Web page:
Delta Blues

Historically when one thinks Delta Blues they think of musicians like Robert Johnson and one of the earliest-known styles of Blues music here in the States. But as COVID cases rise again, and the majority of those cases are of the Delta variant, and many are already feeling anxiety about potential new waves, hospital utilization, impact on schools come Fall, and countless other issues. This is to be expected. During times like this it may be a good idea to return to some of the basic coping skills we learned early in the pandemic.

  • F = Focus on what’s in your control – You cannot control what others think, believe, or do. You can, however, control things your diet, your exercise, your sleep behaviors. You can turn to reliable sources about COVID.
  • A = Acknowledge your thoughts & feelings – Thoughts and feelings tend to pop up automatically, almost like any other reflex. We can, however, manage our response to them once they show up and that starts with acknowledging them. Acknowledge them as normal responses to an abnormal situation. Here is an exercise to help you with this.
  • C = Come back into your body – Many times these distressing thoughts and feelings we have about COVID or anything else are treated like actual, physical threats. Sometimes it is a good idea to bring our attention back to our body, to help our brain understand what is actually going on around us in this moment. You can learn how to do this via Grounding Techniques as explained here.
  • E = Engage in what you’re doing – As above, often our goal is to keep our attention on what is here, and what is now. We can often benefit from keeping that attention on activities that are important to us. You can learn more about this from the author of FACE COVID Russ Harris.
  • C = Committed action – Committed action means effective action, guided by your core values; action you take because it’s truly important to you; action you take even if it brings up difficult thoughts and feelings. Once you have dropped anchor using the above methods you will have a lot of control over your actions – so this makes it easier to do the things that truly matter. What are simple ways to look after yourself, those you live with, and those you can realistically help? What kind, caring, supportive deeds you can do? Can you say some kind words to someone in distress – in person or via a phone call or text message? Can you help someone out with a task or a chore, or cook a meal, or hold someone’s hand, or play a game with a young child? Can you comfort and soothe someone who is sick? Or in the most serious of cases, nurse them and access whatever medical assistance is available?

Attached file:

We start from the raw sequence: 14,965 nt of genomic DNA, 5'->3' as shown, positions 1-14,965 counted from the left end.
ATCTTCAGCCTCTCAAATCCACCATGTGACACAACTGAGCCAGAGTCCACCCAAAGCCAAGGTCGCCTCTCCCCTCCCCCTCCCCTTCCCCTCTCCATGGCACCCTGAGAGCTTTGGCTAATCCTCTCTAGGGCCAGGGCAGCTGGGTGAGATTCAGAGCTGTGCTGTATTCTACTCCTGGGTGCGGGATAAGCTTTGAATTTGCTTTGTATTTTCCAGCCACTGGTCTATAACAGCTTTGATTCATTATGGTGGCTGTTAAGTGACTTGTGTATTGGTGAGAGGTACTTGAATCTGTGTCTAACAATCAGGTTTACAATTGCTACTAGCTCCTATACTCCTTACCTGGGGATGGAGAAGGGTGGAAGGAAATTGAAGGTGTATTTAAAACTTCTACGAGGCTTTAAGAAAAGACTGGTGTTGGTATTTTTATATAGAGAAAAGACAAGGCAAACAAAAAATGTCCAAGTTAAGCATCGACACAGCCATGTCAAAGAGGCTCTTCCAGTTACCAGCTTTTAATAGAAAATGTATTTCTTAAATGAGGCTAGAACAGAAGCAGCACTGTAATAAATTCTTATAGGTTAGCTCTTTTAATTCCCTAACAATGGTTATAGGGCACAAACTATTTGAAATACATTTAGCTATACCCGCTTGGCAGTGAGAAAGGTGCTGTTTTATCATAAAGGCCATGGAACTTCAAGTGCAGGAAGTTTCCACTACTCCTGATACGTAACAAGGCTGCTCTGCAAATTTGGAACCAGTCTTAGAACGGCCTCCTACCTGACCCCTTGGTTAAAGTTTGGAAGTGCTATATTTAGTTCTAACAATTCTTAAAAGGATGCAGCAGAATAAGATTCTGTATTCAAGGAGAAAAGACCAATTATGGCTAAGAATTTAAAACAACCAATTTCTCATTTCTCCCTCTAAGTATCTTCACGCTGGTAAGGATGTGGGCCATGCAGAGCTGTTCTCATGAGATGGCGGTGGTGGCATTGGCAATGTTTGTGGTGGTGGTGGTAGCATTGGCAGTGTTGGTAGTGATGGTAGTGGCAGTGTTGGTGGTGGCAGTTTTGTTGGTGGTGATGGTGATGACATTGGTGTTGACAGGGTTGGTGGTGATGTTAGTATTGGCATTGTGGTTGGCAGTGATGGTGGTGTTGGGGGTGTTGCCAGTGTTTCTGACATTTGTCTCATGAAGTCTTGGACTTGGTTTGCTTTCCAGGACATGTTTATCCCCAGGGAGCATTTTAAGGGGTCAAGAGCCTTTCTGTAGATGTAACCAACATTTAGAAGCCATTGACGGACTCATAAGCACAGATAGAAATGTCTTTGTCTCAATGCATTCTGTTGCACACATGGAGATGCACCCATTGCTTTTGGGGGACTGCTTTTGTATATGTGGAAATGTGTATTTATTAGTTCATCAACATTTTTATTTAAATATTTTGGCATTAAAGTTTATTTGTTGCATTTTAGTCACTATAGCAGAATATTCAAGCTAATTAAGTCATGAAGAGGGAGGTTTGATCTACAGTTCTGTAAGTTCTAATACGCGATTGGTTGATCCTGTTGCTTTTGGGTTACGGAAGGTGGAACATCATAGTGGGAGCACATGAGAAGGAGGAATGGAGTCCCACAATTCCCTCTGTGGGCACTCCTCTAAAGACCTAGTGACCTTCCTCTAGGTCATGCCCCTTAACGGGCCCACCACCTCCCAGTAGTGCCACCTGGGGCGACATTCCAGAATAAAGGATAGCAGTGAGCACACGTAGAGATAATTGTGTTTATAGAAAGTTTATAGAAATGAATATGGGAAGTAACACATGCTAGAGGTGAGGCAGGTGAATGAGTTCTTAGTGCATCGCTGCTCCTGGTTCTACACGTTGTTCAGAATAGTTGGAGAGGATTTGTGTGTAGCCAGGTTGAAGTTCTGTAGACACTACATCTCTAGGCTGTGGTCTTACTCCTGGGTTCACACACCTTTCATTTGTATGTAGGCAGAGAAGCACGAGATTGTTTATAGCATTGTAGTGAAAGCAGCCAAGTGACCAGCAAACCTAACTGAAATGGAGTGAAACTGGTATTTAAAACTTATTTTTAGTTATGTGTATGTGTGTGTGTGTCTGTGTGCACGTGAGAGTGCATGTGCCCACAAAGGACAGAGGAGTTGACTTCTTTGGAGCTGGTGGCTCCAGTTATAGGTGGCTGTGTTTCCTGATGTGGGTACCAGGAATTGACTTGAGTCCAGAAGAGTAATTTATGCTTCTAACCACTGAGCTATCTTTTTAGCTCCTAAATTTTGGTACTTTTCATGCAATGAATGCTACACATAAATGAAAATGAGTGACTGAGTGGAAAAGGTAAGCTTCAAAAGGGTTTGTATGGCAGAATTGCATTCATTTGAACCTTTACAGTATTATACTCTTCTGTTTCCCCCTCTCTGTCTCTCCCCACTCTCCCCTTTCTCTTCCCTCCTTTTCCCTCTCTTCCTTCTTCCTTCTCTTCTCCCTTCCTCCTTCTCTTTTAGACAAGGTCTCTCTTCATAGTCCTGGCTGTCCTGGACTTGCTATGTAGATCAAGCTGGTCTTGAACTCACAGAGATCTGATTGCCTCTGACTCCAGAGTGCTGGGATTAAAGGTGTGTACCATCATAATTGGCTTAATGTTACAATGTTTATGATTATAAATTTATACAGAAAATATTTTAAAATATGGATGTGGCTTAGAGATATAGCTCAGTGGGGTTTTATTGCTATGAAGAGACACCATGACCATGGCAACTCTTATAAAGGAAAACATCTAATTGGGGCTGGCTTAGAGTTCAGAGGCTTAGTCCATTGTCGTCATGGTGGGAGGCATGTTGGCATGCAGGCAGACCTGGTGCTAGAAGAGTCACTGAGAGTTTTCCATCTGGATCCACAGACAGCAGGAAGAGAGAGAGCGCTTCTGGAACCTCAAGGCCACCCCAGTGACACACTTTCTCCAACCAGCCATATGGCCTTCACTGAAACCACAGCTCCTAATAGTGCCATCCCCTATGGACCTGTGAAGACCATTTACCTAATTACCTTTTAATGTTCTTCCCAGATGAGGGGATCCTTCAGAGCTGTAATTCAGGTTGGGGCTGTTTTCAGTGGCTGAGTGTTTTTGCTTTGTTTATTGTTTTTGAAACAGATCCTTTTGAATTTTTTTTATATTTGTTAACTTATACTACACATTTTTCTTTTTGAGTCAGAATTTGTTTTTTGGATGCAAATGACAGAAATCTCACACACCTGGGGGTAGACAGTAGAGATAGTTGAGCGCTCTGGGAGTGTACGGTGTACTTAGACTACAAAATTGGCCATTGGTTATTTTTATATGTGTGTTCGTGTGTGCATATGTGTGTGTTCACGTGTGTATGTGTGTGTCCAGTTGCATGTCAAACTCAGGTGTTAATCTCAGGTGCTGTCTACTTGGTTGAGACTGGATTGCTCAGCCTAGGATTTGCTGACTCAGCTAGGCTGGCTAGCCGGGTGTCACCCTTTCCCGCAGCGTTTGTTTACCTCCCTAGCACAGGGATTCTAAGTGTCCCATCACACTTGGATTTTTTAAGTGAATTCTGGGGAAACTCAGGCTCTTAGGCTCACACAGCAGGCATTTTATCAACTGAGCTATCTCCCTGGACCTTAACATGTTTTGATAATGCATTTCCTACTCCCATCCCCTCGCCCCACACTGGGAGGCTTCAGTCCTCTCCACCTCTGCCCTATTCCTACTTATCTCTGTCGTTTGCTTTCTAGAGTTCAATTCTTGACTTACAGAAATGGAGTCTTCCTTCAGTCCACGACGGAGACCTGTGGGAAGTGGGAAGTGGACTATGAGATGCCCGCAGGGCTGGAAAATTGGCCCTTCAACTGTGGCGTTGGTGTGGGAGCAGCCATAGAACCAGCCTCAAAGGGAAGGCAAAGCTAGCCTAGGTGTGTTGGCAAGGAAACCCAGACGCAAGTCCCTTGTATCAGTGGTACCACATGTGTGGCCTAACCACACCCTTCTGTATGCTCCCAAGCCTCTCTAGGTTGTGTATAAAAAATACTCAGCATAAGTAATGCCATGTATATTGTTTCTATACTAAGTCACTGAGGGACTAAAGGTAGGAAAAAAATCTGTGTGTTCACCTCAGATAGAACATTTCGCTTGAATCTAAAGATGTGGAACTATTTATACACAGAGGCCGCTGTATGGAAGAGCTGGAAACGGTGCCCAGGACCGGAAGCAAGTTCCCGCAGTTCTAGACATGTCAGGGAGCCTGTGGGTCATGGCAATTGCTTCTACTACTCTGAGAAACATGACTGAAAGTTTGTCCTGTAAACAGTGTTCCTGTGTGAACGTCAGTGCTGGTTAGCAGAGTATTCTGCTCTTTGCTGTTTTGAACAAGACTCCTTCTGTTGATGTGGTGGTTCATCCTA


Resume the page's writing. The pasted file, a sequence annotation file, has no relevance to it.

• O = Opening up – Opening up means making room for difficult feelings and being kind to yourself. Difficult feelings are guaranteed to keep on showing up as this crisis unfolds: fear, anxiety, anger, sadness, guilt, loneliness, frustration, confusion, and many more. We can’t stop them from arising; they’re normal reactions. But we can open up and make room for them: acknowledge they are normal, allow them to be there (even though they hurt), and treat ourselves kindly. You can learn more about Developing Self-Compassion here.
  • V = Values – Committed action should be guided by your core values: What do you want to stand for in the face of this crisis? What sort of person do you want to be, as you go through this? How do you want to treat yourself and others? Your values might include love, respect, humour, patience, courage, honesty, caring, openness, kindness …. or numerous others. Look for ways to ‘sprinkle’ these values into your day. Let them guide and motivate your committed action.
  • I = Identify resources – Identify resources for help, assistance, support, and advice. This includes friends, family, neighbours, health professionals, emergency services. And make sure you know the emergency helpline phone numbers, including psychological help if required. Also reach out to your social networks. And if you are able to offer support to others, let them know; you can be a resource for other people, just as they can for you. One very important aspect of this process involves finding a reliable and trustworthy source of information for updates on the crisis and guidelines for responding to it. The World Health Organisation website is the leading source of such information.
  • D = Disinfect & distance – I’m sure you already know this, but it’s worth repeating: disinfect your hands regularly and practice as much social distancing as realistically possible, for the greater good of your community. And remember, we’re talking about physical distancing – not cutting off emotionally. If you aren’t quite sure about what this means, read this. This is an important aspect of committed action, so align it deeply with your values; recognise that these are truly caring actions.